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Genes Dev. 2006 Sep 15;20(18):2566-79.

A novel histone deacetylase pathway regulates mitosis by modulating Aurora B kinase activity.

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  • 1Department of Medicine, Division of Endocrinology, Diabetes, and Metabolism, Institute for Diabetes, Obesity, and Metabolism, University of Pennsylvania School of Medicine, Philadelphia, 19104, USA.

Abstract

Histone deacetylase (HDAC) inhibitors perturb the cell cycle and have great potential as anti-cancer agents, but their mechanism of action is not well established. HDACs classically function as repressors of gene expression, tethered to sequence-specific transcription factors. Here we report that HDAC3 is a critical, transcription-independent regulator of mitosis. HDAC3 forms a complex with A-Kinase-Anchoring Proteins AKAP95 and HA95, which are targeted to mitotic chromosomes. Deacetylation of H3 in mitosis requires AKAP95/HA95 and HDAC3 and provides a hypoacetylated H3 tail that is the preferred substrate for Aurora B kinase. Phosphorylation of H3S10 by Aurora B leads to dissociation of HP1 proteins from methylated H3K9 residues on mitotic heterochromatin. This transcription-independent pathway, involving interdependent changes in histone modification and protein association, is required for normal progression through mitosis and is an unexpected target of HDAC inhibitors, a class of drugs currently in clinical trials for treating cancer.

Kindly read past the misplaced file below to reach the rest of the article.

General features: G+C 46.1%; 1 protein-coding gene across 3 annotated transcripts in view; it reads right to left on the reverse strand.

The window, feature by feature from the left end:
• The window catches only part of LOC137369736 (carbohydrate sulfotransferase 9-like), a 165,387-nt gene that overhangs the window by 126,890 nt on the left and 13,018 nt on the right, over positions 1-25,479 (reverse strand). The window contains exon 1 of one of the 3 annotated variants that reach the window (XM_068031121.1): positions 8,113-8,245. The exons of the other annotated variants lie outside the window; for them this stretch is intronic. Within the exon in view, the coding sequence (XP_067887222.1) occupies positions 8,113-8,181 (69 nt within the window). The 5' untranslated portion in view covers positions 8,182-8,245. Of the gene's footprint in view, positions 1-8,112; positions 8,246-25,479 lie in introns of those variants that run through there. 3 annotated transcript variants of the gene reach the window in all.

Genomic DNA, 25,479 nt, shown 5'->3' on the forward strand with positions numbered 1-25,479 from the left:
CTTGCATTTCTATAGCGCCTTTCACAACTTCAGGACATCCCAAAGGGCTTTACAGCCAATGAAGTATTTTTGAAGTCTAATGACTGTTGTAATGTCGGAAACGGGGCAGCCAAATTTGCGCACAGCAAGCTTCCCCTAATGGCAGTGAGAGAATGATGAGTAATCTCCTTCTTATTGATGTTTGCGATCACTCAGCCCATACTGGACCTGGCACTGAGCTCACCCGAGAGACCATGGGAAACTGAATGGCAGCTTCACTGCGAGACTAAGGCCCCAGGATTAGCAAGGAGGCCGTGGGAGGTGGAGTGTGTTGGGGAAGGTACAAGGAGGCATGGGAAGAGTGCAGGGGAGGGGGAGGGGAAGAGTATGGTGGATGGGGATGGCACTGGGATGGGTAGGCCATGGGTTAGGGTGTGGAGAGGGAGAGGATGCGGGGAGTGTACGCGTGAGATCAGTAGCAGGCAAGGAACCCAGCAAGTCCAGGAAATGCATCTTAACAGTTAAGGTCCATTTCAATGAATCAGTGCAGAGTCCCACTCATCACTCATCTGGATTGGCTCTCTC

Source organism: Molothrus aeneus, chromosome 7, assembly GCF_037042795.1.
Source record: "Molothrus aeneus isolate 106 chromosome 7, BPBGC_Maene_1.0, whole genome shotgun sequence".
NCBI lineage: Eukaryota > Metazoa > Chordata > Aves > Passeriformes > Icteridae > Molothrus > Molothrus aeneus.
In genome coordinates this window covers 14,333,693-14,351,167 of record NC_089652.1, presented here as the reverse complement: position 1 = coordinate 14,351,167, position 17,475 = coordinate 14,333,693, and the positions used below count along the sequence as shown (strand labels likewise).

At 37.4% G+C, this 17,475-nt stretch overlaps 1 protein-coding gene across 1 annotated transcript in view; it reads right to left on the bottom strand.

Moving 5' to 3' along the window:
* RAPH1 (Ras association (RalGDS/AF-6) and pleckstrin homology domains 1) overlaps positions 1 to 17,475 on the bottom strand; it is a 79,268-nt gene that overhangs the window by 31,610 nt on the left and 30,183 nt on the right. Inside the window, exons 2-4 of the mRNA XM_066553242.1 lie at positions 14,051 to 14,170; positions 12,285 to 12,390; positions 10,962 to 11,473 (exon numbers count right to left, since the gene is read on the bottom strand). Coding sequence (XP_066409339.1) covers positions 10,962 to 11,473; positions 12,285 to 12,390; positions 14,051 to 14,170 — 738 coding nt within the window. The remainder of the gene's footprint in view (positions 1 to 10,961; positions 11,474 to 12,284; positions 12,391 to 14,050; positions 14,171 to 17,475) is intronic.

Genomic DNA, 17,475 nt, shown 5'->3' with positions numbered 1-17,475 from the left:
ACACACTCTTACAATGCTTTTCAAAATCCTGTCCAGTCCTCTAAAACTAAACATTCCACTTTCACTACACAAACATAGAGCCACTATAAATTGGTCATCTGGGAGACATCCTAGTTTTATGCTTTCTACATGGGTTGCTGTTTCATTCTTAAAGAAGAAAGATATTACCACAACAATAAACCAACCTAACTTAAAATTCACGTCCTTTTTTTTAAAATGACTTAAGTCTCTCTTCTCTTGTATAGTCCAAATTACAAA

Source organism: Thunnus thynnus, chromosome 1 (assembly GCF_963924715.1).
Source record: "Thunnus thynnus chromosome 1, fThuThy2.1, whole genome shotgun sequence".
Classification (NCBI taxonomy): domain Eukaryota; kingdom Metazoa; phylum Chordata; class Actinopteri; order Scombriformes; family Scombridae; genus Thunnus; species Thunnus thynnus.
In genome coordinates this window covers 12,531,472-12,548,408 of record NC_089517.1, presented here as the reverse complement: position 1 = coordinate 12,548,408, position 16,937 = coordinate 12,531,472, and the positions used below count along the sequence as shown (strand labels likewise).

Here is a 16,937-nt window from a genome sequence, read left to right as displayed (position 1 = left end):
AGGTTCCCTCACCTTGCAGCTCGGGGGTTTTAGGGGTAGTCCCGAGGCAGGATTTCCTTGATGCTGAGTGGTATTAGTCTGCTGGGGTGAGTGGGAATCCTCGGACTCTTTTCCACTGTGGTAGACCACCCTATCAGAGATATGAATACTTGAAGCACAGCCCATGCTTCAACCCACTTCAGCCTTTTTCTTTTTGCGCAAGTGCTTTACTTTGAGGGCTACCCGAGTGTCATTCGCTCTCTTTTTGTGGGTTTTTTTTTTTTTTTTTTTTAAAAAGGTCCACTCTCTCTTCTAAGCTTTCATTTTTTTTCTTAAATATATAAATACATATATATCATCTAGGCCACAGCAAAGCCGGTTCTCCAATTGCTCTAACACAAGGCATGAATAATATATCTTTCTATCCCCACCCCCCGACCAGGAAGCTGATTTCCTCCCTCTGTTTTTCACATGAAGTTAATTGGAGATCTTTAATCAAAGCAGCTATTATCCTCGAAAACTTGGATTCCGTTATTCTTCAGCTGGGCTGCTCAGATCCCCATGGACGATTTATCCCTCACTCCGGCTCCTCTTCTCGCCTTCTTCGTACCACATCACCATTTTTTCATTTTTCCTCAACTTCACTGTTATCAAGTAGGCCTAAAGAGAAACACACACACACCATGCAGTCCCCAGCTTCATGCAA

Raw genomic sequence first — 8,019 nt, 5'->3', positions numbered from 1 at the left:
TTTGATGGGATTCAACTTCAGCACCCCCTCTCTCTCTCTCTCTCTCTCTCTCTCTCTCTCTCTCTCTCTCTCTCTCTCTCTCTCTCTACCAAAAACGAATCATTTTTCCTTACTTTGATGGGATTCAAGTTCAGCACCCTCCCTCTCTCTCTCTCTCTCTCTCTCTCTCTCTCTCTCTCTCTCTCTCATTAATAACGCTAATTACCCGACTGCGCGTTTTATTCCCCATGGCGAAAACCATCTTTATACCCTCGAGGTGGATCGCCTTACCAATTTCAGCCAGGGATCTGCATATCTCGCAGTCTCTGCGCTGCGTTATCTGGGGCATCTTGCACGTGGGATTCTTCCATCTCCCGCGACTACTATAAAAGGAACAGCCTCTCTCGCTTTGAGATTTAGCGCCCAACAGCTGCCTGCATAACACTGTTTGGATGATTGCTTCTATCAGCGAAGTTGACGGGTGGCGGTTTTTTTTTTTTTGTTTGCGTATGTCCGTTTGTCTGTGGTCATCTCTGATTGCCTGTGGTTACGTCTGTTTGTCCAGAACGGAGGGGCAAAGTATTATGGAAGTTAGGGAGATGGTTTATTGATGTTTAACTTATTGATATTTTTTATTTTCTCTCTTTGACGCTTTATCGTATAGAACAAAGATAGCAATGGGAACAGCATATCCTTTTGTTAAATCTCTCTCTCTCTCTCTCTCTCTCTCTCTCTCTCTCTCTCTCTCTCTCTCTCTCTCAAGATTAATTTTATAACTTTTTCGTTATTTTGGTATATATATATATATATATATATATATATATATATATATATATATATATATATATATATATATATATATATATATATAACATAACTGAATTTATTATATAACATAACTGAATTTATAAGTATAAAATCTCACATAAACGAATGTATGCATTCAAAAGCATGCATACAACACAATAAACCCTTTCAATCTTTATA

PMID:
16980585
[PubMed - indexed for MEDLINE]
PMCID:
PMC1578679
Free PMC Article
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